Destined for goodness

A Christian Science perspective: We don’t need to expect that inharmony is inevitable.

Have you ever heard the phrase that someone is “destined for greatness”? Greatness can mean different things to different people, but in a basic sense, this concept of destiny suggests that some people have what it takes to flourish while others just don’t, and that there’s not much we can do about it.

But Christ Jesus showed a different way to think about human destiny. His understanding of our true, spiritual identity as God’s loved children enabled him to bring healing and reformation to those who needed it. And not just for a chosen few. Rich and poor, high and low in the societal hierarchy – everyone whose heart was receptive to the Christly message of God’s goodness for all of us was blessed.

The breadth and magnitude of Jesus’ healing work points to a powerful spiritual truth: As God’s creation – as the very reflection of divine Love – we are not destined for anything less than infinite goodness. We are “predestined according to the purpose of Him who works all things according to the counsel of His will” (Ephesians 1:11, New King James Version). It’s the very nature of God as Love to impart goodness to us – not just at some vague point in the future, but at this moment and eternally.

“Every luminary in the constellation of human greatness, like the stars, comes out in the darkness to shine with the reflected light of God,” observes Mary Baker Eddy, who discovered and founded Christian Science (“Miscellaneous Writings 1883-1896,” p. 340). When we let divine Love inspire our thoughts and actions, we are luminaries; that is, we’re truly shining: We’re magnifying God’s goodness. This helps us see evidence of that goodness in our own experience – for instance, in knowledge that enables us to pass a difficult test, or inspiration that helps us successfully complete a project, or abundance that meets a need.

I had an opportunity to put these ideas into practice when I was a college student. Toward the beginning of a semester, I was struggling with writing a political science paper on a certain subject, within some very particular parameters the professor had given. I had been faithfully working over the course of several days, but felt that I was getting nowhere. It got to the point at which I was so convinced that it would be impossible for me to do reasonably well that I said aloud to myself, “Well, clearly I’m not cut out for this assignment or this class.”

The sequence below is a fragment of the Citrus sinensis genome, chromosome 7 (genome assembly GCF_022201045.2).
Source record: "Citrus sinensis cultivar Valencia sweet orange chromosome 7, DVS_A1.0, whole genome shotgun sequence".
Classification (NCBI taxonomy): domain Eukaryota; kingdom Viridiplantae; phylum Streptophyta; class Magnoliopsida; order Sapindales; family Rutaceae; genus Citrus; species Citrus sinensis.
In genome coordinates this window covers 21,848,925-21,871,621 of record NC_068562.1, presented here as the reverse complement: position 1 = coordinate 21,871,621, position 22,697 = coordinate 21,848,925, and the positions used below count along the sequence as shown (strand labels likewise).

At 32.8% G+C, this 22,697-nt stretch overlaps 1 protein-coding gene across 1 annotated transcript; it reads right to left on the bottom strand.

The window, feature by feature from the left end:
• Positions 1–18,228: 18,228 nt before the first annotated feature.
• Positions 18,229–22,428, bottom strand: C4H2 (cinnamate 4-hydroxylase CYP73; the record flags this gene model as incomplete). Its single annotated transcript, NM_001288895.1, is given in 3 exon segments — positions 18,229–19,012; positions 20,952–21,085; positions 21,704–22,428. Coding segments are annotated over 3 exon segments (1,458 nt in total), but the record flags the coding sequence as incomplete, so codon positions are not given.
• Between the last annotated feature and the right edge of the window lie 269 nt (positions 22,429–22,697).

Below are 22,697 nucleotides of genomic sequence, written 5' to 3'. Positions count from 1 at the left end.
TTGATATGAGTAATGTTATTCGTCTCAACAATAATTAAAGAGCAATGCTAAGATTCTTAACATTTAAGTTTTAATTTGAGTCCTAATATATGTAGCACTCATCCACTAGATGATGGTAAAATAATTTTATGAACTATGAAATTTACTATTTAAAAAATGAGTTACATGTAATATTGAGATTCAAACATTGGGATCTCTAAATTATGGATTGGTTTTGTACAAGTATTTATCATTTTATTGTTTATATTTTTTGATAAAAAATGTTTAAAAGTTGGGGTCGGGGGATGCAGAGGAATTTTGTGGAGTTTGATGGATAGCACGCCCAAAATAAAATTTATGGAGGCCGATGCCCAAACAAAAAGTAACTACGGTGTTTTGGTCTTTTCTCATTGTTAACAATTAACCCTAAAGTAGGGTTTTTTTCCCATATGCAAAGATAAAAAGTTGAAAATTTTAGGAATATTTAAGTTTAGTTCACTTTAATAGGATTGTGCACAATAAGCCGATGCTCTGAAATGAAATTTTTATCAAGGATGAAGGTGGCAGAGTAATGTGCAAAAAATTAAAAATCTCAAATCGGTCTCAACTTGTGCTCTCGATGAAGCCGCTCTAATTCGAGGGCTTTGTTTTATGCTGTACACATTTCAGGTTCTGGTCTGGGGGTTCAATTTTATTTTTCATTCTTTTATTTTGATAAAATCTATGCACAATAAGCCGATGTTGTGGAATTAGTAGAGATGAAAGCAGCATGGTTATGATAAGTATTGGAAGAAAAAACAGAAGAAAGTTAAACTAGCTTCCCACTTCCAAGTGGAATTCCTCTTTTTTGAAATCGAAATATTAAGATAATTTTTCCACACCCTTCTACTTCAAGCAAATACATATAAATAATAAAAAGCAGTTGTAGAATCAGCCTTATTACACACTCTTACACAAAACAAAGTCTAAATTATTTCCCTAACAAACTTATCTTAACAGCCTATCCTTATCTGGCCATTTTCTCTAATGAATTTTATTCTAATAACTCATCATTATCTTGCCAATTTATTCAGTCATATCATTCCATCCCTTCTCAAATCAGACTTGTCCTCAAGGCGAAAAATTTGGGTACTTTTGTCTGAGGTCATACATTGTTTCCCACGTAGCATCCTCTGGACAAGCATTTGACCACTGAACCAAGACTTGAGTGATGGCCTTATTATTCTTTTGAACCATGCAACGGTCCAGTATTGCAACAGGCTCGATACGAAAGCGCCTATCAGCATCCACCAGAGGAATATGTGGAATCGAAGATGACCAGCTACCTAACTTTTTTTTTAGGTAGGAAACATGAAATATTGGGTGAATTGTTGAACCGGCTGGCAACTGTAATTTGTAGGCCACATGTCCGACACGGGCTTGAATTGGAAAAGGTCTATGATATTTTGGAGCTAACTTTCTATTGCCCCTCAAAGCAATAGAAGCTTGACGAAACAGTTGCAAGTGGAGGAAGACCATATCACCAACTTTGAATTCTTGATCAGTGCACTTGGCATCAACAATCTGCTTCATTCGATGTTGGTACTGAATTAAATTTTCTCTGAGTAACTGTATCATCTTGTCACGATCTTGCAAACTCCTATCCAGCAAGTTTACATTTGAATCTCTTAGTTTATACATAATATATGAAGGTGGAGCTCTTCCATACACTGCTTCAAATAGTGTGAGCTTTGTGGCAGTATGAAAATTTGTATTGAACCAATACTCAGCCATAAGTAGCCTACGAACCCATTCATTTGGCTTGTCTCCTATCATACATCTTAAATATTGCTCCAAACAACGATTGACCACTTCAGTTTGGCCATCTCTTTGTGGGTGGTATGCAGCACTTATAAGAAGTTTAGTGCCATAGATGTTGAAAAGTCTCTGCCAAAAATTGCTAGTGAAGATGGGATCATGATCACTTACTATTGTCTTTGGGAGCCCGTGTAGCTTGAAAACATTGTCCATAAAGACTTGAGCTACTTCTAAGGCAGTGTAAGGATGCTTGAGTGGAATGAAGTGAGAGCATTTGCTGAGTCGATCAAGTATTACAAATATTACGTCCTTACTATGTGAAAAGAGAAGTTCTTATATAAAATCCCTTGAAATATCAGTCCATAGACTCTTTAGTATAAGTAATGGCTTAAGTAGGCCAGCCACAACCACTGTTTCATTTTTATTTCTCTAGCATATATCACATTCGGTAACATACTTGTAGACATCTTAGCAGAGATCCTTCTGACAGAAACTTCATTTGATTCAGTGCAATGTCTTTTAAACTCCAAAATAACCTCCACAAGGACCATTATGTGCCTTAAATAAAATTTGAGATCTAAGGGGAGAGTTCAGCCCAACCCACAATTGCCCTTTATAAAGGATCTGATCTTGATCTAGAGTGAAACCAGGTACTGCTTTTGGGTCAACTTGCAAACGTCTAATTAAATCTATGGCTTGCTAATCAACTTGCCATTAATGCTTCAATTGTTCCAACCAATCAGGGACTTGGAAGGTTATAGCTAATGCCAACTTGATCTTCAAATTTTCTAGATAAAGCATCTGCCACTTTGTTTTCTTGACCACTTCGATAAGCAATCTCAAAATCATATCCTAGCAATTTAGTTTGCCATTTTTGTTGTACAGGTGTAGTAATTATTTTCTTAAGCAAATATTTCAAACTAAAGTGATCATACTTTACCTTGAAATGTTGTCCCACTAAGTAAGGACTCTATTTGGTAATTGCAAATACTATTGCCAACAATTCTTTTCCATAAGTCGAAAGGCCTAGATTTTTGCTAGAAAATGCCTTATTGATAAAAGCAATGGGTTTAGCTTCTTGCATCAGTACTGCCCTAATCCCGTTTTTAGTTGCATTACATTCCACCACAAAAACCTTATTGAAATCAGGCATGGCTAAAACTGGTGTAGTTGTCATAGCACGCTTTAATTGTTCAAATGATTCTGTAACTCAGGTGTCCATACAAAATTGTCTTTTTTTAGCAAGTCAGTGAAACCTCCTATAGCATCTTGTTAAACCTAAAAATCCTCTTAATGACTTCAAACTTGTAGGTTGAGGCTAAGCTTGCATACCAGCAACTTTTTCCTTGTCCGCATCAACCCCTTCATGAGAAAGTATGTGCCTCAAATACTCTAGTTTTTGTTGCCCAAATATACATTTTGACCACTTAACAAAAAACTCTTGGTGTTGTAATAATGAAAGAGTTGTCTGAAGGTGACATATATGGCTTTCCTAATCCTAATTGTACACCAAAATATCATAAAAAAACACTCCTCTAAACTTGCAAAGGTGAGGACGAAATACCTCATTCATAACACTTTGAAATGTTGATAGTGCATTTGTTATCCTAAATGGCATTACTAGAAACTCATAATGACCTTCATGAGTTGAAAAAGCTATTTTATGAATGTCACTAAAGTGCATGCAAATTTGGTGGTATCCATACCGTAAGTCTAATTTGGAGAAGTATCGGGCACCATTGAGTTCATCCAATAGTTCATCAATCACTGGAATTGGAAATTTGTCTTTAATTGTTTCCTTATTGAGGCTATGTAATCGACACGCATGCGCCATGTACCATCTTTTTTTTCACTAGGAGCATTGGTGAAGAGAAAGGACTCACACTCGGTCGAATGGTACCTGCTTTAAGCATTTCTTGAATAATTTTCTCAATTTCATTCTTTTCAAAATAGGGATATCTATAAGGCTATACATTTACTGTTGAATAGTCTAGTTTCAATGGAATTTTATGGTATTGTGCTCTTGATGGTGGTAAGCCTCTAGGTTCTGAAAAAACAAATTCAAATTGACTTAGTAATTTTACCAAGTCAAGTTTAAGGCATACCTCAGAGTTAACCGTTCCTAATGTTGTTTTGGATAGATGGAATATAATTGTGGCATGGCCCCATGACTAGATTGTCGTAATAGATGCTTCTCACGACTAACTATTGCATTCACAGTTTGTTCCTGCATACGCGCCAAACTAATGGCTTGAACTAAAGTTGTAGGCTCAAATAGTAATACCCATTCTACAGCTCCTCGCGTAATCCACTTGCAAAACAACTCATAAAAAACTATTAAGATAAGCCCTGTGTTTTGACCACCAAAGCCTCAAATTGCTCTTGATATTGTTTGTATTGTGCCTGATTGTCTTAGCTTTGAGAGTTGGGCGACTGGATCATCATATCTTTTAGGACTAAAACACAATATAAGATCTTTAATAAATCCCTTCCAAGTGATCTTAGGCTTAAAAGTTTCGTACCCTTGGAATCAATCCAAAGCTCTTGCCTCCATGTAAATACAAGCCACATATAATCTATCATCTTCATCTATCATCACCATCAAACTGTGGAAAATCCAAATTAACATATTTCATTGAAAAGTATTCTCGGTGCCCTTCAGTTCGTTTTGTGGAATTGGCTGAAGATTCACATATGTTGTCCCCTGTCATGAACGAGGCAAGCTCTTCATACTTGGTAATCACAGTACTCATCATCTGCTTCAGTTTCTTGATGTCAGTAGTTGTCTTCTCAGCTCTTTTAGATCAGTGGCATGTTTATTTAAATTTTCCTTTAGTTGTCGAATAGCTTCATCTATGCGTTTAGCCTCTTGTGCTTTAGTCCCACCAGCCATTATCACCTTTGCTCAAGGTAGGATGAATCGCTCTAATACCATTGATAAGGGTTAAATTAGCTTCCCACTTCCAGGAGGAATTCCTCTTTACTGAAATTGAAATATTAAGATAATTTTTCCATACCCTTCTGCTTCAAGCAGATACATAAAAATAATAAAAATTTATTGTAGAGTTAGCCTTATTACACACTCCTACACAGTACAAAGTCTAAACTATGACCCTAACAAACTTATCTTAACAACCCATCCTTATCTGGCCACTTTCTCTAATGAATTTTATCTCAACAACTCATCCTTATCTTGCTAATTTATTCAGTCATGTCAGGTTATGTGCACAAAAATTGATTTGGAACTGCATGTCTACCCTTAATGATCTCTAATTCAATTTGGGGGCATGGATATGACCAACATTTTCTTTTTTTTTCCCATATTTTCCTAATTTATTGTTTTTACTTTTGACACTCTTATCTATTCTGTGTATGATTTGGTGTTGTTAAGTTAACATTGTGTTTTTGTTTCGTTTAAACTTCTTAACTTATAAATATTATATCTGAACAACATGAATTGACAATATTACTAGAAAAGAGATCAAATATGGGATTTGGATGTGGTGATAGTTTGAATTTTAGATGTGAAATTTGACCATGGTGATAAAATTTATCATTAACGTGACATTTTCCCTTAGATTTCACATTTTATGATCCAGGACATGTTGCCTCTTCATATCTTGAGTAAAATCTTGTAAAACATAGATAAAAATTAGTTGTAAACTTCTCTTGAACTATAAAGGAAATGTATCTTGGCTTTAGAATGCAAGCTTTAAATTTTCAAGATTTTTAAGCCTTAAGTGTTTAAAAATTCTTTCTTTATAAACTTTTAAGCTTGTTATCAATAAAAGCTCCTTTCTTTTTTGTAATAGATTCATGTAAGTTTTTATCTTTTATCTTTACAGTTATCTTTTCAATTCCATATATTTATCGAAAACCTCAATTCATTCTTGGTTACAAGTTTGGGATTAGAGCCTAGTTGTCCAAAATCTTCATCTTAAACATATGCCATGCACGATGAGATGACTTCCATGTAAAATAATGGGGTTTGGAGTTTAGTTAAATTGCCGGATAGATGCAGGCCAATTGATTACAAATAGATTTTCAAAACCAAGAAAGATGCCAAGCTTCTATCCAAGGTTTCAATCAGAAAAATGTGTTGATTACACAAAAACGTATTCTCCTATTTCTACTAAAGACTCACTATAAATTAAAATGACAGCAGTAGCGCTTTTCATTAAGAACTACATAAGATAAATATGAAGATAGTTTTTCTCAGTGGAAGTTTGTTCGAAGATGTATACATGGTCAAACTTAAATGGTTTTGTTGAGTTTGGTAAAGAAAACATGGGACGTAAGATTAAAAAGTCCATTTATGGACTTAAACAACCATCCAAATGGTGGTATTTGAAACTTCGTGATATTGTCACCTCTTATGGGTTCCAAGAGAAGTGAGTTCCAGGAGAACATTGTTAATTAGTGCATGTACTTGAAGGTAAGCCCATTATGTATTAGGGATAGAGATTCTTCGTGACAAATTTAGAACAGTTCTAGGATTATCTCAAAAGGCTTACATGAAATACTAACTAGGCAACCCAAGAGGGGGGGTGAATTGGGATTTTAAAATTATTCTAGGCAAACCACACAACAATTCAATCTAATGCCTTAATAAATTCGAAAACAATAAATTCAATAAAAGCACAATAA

And yet, even as I said the words, I sensed that this feeling of inescapable inadequacy was inconsistent with what I knew of God and of our relation to divine Love. I paused to think on that a bit. God’s goodness is expressed in each of us as God’s spiritual creation – fully and without interruption. This means that we have the inherent and unlimited ability to express qualities such as intelligence, joy, wholeness, and peacefulness.

My spirits lifted enormously as I realized that it’s truly impossible for us to be destined for failure, sadness, or inharmony. As I continued praying, new ideas about how I might approach the assignment began coming to me. It wasn’t easy, but within a couple of hours I not only had a finished product, but was actually happy with it! As it turned out, so was the professor, who even included it in a group of three papers he anonymously shared with the class as examples of a job well done.

I was thrilled, but the most valuable aspect of this experience was a deeper understanding of the fact that harmony is our divine inheritance. It’s a spiritual lesson that’s helped me many times in the years since, too.

When faced with challenges big and small, we can open our hearts to God’s goodness and acknowledge that inharmony or inability isn’t God’s plan for any of us. Our destiny is goodness and joy, right now and always. Even a glimpse of this spiritual truth can bring tangible blessings.

You've read  of  free articles. Subscribe to continue.

Dear Reader,

About a year ago, I happened upon this statement about the Monitor in the Harvard Business Review – under the charming heading of “do things that don’t interest you”:

“Many things that end up” being meaningful, writes social scientist Joseph Grenny, “have come from conference workshops, articles, or online videos that began as a chore and ended with an insight. My work in Kenya, for example, was heavily influenced by a Christian Science Monitor article I had forced myself to read 10 years earlier. Sometimes, we call things ‘boring’ simply because they lie outside the box we are currently in.”

If you were to come up with a punchline to a joke about the Monitor, that would probably be it. We’re seen as being global, fair, insightful, and perhaps a bit too earnest. We’re the bran muffin of journalism.

But you know what? We change lives. And I’m going to argue that we change lives precisely because we force open that too-small box that most human beings think they live in.

The Monitor is a peculiar little publication that’s hard for the world to figure out. We’re run by a church, but we’re not only for church members and we’re not about converting people. We’re known as being fair even as the world becomes as polarized as at any time since the newspaper’s founding in 1908.

We have a mission beyond circulation, we want to bridge divides. We’re about kicking down the door of thought everywhere and saying, “You are bigger and more capable than you realize. And we can prove it.”

If you’re looking for bran muffin journalism, you can subscribe to the Monitor for $15. You’ll get the Monitor Weekly magazine, the Monitor Daily email, and unlimited access to CSMonitor.com.

QR Code to Destined for goodness
Read this article in
https://www.csmonitor.com/Commentary/A-Christian-Science-Perspective/2017/0302/Destined-for-goodness
QR Code to Subscription page
Start your subscription today
https://www.csmonitor.com/subscribe